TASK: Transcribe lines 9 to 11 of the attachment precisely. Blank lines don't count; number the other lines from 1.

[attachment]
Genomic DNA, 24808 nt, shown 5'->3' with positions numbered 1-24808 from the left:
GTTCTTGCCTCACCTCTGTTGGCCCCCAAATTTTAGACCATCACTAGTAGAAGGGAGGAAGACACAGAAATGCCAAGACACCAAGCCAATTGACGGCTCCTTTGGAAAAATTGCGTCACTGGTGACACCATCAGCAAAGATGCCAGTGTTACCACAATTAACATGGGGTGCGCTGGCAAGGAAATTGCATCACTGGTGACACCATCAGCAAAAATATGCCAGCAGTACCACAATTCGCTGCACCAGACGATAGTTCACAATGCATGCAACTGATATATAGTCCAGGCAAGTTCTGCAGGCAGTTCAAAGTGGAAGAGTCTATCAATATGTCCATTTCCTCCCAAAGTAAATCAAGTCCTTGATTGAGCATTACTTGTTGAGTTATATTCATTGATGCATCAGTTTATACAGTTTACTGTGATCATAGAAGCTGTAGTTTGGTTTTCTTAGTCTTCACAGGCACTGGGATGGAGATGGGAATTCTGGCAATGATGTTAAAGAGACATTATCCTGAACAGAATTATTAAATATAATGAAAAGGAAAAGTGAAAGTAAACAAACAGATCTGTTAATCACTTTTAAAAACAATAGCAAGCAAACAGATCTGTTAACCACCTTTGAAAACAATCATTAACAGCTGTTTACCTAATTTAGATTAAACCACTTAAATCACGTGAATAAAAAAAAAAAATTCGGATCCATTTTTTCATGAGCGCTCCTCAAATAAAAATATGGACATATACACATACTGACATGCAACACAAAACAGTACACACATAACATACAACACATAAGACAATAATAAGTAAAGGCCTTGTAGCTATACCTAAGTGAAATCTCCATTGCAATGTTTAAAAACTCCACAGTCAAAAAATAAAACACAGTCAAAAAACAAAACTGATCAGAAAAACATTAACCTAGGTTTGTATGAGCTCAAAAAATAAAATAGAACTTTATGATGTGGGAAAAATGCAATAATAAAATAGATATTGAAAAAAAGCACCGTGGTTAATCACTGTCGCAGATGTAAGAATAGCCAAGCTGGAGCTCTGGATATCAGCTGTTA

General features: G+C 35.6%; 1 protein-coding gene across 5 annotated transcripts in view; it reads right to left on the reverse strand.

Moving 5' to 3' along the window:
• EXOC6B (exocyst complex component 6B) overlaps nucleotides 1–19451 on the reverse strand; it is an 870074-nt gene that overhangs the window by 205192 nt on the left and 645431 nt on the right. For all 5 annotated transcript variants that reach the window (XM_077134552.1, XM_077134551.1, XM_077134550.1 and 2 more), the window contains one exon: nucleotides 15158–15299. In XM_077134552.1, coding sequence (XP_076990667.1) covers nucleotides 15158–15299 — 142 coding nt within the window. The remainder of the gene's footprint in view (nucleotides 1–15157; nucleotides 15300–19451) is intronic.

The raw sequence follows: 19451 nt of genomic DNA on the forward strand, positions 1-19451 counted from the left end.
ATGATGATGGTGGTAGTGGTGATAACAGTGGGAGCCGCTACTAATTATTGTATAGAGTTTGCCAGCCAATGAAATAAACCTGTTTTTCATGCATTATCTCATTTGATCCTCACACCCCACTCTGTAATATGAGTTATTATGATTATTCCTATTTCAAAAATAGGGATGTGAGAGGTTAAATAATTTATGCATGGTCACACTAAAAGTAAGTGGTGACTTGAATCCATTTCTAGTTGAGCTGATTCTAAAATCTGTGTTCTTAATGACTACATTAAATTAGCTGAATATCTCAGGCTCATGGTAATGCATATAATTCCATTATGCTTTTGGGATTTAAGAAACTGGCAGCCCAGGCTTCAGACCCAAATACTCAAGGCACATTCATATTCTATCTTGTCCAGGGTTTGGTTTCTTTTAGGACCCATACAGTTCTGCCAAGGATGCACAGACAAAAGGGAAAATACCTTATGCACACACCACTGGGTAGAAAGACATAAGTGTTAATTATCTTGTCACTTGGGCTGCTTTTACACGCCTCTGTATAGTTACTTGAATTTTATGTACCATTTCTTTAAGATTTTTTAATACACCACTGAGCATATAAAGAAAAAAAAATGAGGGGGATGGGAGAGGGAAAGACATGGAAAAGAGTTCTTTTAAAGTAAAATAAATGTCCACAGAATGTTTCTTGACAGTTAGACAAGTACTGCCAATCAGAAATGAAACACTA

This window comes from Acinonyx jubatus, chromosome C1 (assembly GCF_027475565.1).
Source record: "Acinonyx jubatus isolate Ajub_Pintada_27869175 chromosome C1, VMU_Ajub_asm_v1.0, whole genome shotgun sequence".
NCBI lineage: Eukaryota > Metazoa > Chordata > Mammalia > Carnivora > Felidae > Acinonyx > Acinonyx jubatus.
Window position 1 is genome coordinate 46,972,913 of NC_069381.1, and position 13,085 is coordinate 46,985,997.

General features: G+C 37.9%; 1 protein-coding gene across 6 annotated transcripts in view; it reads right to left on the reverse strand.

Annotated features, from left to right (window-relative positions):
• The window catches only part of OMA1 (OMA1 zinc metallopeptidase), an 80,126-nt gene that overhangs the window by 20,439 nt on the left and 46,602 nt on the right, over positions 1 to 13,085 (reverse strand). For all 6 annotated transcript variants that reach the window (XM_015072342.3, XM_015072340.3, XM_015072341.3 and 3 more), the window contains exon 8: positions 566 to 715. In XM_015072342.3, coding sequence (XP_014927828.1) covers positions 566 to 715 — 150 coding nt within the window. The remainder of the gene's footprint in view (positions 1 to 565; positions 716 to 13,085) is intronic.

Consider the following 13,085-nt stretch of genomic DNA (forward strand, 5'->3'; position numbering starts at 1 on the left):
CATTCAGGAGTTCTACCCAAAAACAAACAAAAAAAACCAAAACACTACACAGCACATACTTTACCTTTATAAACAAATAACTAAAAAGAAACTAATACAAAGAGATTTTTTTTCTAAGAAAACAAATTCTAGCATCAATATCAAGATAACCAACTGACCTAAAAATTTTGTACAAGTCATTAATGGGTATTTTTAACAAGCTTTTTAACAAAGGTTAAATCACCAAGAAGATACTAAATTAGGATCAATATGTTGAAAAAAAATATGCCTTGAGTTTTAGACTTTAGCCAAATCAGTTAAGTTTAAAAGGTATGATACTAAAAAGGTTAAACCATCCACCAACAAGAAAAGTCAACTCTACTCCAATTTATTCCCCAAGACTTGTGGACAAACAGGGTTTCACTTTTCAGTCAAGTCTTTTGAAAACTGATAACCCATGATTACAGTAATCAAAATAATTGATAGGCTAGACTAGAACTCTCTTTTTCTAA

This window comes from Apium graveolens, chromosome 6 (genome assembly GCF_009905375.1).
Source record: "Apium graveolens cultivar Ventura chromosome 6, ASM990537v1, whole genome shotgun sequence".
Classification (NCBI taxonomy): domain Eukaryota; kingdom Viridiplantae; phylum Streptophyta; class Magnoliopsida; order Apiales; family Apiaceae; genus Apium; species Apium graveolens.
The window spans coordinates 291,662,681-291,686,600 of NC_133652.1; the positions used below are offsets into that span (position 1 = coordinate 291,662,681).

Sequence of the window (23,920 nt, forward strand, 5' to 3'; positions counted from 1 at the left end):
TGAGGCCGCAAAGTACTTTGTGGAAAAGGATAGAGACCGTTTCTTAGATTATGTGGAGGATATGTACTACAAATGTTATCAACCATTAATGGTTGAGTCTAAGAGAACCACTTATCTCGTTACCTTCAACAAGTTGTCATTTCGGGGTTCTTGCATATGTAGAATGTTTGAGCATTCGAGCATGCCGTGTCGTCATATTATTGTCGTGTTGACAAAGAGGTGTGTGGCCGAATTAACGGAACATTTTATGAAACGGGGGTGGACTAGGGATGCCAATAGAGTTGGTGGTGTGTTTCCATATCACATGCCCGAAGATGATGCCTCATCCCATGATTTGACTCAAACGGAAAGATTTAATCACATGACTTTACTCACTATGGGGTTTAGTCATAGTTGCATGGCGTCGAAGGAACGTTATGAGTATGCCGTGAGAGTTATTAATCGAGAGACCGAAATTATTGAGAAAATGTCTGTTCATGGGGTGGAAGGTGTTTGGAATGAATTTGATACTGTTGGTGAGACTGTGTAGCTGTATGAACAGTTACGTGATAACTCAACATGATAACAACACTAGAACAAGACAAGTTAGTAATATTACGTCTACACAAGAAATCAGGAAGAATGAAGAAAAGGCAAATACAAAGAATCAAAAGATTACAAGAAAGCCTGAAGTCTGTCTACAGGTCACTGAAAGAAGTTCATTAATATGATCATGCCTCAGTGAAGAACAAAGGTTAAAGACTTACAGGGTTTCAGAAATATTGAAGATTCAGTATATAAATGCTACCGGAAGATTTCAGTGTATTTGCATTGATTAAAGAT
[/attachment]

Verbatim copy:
Source record: "Acinonyx jubatus isolate Ajub_Pintada_27869175 chromosome C1, VMU_Ajub_asm_v1.0, whole genome shotgun sequence".
NCBI lineage: Eukaryota > Metazoa > Chordata > Mammalia > Carnivora > Felidae > Acinonyx > Acinonyx jubatus.
Window position 1 is genome coordinate 46,972,913 of NC_069381.1, and position 13,085 is coordinate 46,985,997.